What type of insurance is needed to protect your townhome?

Insurance for your townhouse may provide protection if your home or belongings are damaged or destroyed in a covered incident. A homeowners insurance policy for your townhome offers liability protection if you're responsible for someone else's injuries or damages. A homeowners insurance policy also includes loss of use coverage, which may pay for additional living expenses if you can't live in your townhome due to a covered loss.

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When do you need insurance for a townhouse?

While the law does not require home insurance, if you have a mortgage, your lender will likely require you to carry a homeowners policy. If your townhouse is part of a condo association, the association may also require you to have coverage.

How does insuring a townhome work?

If you own the townhouse, the type of policy you need depends on whether your home is part of a condo association. Condo associations have master insurance policies covering the building, common areas the residents share, and grounds. So, if something happens to the exterior of your home, the condo association may cover it. However, you're still responsible for everything that happens from the drywall in, and a homeowners policy for your townhome covers what your condo association doesn’t. Learn about condo insurance coverages and how condo insurance works.

If your townhouse isn't part of a condo association, that means you're also responsible for the structure and the land on which the builders built your home. In order to insure your townhome’s structure, you’ll need a homeowners insurance policy.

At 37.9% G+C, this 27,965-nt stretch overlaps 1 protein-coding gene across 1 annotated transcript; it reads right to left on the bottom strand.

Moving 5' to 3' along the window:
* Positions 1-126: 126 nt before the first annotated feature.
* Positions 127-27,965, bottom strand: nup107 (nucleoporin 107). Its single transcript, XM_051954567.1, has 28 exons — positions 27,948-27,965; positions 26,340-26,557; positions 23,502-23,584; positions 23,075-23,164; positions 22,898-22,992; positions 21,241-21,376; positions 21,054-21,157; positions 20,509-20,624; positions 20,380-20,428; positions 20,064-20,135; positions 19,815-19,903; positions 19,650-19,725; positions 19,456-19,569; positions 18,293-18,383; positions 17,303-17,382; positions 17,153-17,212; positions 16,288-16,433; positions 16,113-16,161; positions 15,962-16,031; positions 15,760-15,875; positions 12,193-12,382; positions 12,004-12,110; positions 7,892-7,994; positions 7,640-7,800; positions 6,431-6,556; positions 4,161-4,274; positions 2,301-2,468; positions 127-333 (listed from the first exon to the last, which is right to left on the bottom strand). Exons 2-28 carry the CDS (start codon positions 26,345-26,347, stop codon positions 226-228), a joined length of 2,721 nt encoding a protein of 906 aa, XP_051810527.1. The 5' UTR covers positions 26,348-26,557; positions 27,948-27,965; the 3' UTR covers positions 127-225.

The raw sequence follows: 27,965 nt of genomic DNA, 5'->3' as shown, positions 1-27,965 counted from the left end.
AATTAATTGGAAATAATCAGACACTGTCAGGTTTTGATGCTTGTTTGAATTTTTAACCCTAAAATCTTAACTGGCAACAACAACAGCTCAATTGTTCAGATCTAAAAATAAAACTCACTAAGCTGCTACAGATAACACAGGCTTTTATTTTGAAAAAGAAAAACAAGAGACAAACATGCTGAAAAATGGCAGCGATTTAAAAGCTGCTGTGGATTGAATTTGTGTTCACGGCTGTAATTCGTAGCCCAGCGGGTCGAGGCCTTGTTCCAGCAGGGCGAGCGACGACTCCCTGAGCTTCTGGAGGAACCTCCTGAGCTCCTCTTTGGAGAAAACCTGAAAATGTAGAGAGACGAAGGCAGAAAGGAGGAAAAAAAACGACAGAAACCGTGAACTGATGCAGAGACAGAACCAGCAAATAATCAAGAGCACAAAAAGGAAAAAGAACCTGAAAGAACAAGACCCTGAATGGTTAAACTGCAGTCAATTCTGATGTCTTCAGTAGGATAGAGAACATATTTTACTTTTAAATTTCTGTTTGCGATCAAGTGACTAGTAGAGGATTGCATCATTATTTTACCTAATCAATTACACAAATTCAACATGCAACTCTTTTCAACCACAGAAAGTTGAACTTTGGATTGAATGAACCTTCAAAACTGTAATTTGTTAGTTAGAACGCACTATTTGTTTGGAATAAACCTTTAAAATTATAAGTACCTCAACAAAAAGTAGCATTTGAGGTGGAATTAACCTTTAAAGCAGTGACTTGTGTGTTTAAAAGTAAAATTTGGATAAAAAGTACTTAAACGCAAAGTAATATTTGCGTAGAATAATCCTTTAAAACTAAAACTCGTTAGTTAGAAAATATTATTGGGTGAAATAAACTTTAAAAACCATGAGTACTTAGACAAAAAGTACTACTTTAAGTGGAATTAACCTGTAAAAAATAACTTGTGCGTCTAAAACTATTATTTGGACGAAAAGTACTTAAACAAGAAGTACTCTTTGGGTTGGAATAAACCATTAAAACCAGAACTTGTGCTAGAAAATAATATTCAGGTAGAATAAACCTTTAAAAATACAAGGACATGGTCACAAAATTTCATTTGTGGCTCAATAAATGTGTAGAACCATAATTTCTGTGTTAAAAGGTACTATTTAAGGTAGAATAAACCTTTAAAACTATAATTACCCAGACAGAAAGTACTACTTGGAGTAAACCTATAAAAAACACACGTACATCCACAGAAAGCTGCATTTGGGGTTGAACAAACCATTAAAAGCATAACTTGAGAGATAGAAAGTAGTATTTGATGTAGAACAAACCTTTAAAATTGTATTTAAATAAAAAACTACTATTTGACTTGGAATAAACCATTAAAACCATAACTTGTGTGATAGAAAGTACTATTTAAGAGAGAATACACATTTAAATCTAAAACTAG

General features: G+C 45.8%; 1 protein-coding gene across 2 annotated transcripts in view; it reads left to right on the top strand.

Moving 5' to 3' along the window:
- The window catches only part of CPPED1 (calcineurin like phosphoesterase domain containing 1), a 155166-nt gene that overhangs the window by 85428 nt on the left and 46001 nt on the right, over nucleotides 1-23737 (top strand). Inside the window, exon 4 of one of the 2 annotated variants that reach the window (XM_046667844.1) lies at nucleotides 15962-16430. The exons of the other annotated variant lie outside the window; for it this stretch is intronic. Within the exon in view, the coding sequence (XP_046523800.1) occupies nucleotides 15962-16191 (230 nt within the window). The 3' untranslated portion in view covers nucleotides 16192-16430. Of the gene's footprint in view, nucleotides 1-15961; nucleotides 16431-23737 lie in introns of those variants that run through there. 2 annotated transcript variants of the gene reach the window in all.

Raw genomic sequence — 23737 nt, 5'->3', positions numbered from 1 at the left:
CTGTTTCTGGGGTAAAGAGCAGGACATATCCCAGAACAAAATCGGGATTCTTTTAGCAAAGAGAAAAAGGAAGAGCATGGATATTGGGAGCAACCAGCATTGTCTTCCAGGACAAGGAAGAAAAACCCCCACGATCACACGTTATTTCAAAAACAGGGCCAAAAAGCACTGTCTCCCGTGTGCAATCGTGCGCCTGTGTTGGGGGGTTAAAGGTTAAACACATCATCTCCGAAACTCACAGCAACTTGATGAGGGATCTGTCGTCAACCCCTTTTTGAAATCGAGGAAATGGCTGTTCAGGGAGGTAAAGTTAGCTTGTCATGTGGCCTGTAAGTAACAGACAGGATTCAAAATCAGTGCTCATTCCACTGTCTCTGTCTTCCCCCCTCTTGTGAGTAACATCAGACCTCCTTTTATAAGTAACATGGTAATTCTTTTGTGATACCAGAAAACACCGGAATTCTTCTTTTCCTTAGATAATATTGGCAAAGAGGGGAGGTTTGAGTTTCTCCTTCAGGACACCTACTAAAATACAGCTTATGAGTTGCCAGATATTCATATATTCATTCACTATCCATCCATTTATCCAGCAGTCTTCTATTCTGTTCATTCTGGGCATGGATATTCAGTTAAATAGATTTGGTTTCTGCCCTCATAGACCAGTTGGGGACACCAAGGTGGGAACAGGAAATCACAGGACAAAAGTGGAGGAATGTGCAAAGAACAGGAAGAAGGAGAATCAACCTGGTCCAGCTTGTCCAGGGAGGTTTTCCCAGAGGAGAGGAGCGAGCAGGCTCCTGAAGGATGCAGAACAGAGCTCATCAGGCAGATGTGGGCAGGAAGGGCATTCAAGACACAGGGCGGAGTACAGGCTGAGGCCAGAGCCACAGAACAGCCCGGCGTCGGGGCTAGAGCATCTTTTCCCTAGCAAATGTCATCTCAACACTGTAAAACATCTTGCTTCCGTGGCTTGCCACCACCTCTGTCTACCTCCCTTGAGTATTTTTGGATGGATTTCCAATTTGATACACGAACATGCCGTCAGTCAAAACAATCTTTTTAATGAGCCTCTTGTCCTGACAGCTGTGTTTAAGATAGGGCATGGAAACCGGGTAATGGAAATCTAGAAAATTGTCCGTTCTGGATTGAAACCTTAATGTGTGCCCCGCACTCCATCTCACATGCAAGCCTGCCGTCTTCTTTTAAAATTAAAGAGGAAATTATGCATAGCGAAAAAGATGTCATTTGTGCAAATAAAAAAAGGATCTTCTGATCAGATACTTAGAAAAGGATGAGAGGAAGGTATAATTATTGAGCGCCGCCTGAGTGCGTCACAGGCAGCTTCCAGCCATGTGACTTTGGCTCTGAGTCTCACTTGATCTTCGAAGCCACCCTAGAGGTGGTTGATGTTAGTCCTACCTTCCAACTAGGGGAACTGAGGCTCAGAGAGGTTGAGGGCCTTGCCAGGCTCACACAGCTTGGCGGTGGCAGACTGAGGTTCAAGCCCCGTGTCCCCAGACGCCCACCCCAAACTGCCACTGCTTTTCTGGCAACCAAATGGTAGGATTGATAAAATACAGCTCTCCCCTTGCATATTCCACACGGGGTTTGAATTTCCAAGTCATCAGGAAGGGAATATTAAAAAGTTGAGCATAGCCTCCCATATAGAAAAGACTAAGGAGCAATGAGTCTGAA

What's the difference between a condo and a townhouse?


A condo is a unit that's part of a larger building like a high-rise or garden-style community. Condos have shared public spaces such as hallways, pools, gyms, and courtyards to which all residents have access. The condo association owns and manages the building, shared spaces, and grounds. The residents own the individual units. Depending on the ownership structure, a condo could also be classified as a townhome.


A townhouse may also be a condo, depending on the ownership structure. Townhouses typically have more than one story and are connected to the house(s) next door, much like a rowhome. Some townhouses are part of a condo association, making them a condo, and others aren't.

If a townhouse is part of a condo association, the association owns the building, shared spaces, and grounds. The residents own the interior living space. Townhouses that aren't part of a condo association function like detached single-family homes. Not only do residents own the interior living space, but they also own the building and the land the house is on.

How much does insurance for a townhouse cost?

Your rate for a homeowners insurance policy on your townhome depends on many variables, including your location, characteristics of the home, and insurance score. Learn more about factors impacting the cost of home insurance.

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